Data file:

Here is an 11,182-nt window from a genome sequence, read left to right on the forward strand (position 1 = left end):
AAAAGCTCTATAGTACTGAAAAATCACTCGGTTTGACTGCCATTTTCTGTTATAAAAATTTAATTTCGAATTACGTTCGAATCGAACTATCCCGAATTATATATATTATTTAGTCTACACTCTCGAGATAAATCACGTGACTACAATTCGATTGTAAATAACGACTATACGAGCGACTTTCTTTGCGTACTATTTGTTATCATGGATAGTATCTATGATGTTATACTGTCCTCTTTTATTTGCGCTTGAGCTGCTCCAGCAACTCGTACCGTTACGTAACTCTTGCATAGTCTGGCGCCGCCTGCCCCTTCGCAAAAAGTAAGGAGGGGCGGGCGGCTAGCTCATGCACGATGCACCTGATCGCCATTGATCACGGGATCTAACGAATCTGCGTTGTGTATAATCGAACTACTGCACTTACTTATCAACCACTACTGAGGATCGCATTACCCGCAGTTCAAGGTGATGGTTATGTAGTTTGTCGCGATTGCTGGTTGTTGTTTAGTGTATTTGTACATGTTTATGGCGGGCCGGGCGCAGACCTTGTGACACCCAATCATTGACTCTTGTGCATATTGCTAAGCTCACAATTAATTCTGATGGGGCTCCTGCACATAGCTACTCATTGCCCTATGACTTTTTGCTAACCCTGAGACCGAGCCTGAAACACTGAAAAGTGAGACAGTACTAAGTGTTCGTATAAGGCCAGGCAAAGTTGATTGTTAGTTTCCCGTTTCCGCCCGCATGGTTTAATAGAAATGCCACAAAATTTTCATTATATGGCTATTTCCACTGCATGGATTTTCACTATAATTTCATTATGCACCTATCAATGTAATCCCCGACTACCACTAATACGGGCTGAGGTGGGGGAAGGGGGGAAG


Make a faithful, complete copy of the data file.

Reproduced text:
Here is an 11,182-nt window from a genome sequence, read left to right on the forward strand (position 1 = left end):
AAAAGCTCTATAGTACTGAAAAATCACTCGGTTTGACTGCCATTTTCTGTTATAAAAATTTAATTTCGAATTACGTTCGAATCGAACTATCCCGAATTATATATATTATTTAGTCTACACTCTCGAGATAAATCACGTGACTACAATTCGATTGTAAATAACGACTATACGAGCGACTTTCTTTGCGTACTATTTGTTATCATGGATAGTATCTATGATGTTATACTGTCCTCTTTTATTTGCGCTTGAGCTGCTCCAGCAACTCGTACCGTTACGTAACTCTTGCATAGTCTGGCGCCGCCTGCCCCTTCGCAAAAAGTAAGGAGGGGCGGGCGGCTAGCTCATGCACGATGCACCTGATCGCCATTGATCACGGGATCTAACGAATCTGCGTTGTGTATAATCGAACTACTGCACTTACTTATCAACCACTACTGAGGATCGCATTACCCGCAGTTCAAGGTGATGGTTATGTAGTTTGTCGCGATTGCTGGTTGTTGTTTAGTGTATTTGTACATGTTTATGGCGGGCCGGGCGCAGACCTTGTGACACCCAATCATTGACTCTTGTGCATATTGCTAAGCTCACAATTAATTCTGATGGGGCTCCTGCACATAGCTACTCATTGCCCTATGACTTTTTGCTAACCCTGAGACCGAGCCTGAAACACTGAAAAGTGAGACAGTACTAAGTGTTCGTATAAGGCCAGGCAAAGTTGATTGTTAGTTTCCCGTTTCCGCCCGCATGGTTTAATAGAAATGCCACAAAATTTTCATTATATGGCTATTTCCACTGCATGGATTTTCACTATAATTTCATTATGCACCTATCAATGTAATCCCCGACTACCACTAATACGGGCTGAGGTGGGGGAAGGGGGGAAG